24-year-old Montana Brown recently became a registered nurse in Atlanta, Georgia. What led Brown to become a nurse is as inspiring as it is heartbreaking. Brown suffered cancer twice as a child, but recovered and achieved her dream of giving others the help and compassion she had needed during her struggle.
Brown spoke ABC News about her time at the AFLAC Cancer Center in Atlanta. “The nurses here were extremely loving and caring and compassionate. The love they showed me and my family in our time of need just really helped me. It helped me want to become as kind and as caring and as compassionate as they were for me.”
Doctors first detected cancer when Brown was just two-years-old. Doctors diagnosed her with a rare type of cancer of the connective tissue that occurs in children, called rhabdomyosarcoma. Brown and her family spent countless hours in the medical center, while she received chemotherapy. After a year of treatment, the toddler officially entered remission.
Unfortunately, it wasn’t over. At age 15, at the end of her freshmen year in high school, doctors once again detected cancer in Brown. She began weekly treatments of chemo and radiation. “I had just tried out for my high school cheerleading team… There weren’t symptoms but my mom and dad could tell that something was different about me and they knew that something was a little off.”
As Brown entered remission once again and regained her life as a normal teenager, she reflected on her journey and set her eyes on helping other kids with cancer. Brown explained, “I would always say, ‘I’m only going to nursing school to do pediatric oncology, like I don’t want to do anything else. I don’t want to work anywhere else…And so it’s kind of crazy how full circle it’s come so far.”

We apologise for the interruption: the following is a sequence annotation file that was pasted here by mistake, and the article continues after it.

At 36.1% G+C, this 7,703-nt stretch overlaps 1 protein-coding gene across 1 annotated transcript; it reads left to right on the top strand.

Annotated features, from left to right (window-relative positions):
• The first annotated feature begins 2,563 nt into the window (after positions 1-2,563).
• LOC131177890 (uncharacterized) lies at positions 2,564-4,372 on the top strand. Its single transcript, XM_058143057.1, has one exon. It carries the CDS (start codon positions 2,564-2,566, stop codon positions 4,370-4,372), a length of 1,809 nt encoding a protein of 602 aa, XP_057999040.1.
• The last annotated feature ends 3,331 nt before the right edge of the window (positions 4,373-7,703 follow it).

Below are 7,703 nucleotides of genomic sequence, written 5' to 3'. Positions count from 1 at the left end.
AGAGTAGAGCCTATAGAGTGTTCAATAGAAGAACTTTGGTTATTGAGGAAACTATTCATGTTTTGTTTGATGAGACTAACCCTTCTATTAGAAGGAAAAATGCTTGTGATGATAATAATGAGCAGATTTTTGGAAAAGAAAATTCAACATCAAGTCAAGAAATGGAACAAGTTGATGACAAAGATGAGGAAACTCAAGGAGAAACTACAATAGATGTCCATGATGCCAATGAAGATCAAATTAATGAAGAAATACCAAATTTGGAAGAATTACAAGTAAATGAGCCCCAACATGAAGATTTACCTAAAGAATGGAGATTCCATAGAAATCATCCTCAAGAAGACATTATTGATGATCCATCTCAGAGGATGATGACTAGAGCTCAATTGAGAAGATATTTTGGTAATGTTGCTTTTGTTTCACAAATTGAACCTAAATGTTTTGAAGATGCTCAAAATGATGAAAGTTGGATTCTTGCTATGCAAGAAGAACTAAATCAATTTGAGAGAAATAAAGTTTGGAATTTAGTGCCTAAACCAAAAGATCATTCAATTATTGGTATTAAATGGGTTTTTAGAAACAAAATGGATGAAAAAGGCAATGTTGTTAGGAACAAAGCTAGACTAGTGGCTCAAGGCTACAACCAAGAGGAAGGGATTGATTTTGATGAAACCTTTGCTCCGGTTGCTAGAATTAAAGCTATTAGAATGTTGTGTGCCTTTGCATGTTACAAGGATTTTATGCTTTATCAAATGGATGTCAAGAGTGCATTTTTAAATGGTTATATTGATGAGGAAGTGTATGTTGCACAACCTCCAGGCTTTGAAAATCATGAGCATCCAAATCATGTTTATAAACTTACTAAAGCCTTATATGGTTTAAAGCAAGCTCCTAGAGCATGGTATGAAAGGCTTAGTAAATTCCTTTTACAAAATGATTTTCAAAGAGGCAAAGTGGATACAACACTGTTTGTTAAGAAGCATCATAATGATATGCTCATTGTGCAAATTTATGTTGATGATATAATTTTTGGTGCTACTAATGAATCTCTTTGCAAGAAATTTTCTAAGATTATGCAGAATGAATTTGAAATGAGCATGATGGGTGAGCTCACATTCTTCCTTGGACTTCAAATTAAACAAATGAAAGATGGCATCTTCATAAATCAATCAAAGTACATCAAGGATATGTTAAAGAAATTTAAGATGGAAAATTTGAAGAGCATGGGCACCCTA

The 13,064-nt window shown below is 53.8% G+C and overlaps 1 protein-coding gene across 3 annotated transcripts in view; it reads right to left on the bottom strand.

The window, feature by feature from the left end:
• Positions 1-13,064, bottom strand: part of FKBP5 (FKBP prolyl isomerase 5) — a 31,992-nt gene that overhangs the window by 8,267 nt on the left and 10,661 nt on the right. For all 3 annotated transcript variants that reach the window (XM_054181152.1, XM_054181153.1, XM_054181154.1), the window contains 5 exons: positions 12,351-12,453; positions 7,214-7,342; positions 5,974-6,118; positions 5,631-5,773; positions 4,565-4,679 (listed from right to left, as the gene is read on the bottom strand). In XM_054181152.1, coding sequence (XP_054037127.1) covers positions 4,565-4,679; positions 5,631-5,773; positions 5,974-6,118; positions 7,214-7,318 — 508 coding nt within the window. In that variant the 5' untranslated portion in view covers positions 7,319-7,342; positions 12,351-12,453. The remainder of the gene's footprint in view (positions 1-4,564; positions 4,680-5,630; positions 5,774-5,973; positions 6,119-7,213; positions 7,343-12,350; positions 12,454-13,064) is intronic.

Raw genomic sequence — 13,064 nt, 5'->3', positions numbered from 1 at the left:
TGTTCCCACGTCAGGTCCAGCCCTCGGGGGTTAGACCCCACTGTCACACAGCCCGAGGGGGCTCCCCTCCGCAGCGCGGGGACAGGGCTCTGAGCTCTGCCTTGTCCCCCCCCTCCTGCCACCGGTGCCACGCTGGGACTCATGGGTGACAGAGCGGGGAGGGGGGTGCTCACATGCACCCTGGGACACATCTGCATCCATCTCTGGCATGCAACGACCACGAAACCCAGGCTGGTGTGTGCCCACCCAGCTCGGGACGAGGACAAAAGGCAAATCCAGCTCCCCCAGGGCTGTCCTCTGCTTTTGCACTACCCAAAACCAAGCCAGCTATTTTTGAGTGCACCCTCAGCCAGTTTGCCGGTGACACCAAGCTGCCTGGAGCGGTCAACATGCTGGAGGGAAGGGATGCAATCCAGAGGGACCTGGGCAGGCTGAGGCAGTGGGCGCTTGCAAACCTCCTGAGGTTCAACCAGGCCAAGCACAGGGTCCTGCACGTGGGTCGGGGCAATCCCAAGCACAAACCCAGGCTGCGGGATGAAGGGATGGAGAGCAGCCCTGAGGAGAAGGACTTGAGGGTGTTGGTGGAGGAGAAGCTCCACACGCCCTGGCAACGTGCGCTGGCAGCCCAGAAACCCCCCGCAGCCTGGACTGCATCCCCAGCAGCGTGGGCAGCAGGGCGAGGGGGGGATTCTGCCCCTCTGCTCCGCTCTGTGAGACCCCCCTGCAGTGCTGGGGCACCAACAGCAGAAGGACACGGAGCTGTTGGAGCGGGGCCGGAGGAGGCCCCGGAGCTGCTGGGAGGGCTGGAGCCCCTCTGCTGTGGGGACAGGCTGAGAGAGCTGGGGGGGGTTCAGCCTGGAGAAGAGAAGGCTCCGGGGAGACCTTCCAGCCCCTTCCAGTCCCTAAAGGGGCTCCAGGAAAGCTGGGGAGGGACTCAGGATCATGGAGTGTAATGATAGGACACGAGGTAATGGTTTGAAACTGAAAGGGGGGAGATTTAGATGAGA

Now healthy and happy, Brown has finished nursing school and got a job as a staff nurse at the AFLAC Cancer Center, the same hospital where she received life-saving treatment during her two terrible scares. She uses her experiences to reassure patients that she knows what they are going through.
“I really wanted to be that person where when I said, ‘Hey, I totally understand. This is where I was. This is where I am now.’ That me and my patients would form a bond,” she said. “I’m not walking through the doors as a patient anymore. I am walking through as a staff member.”
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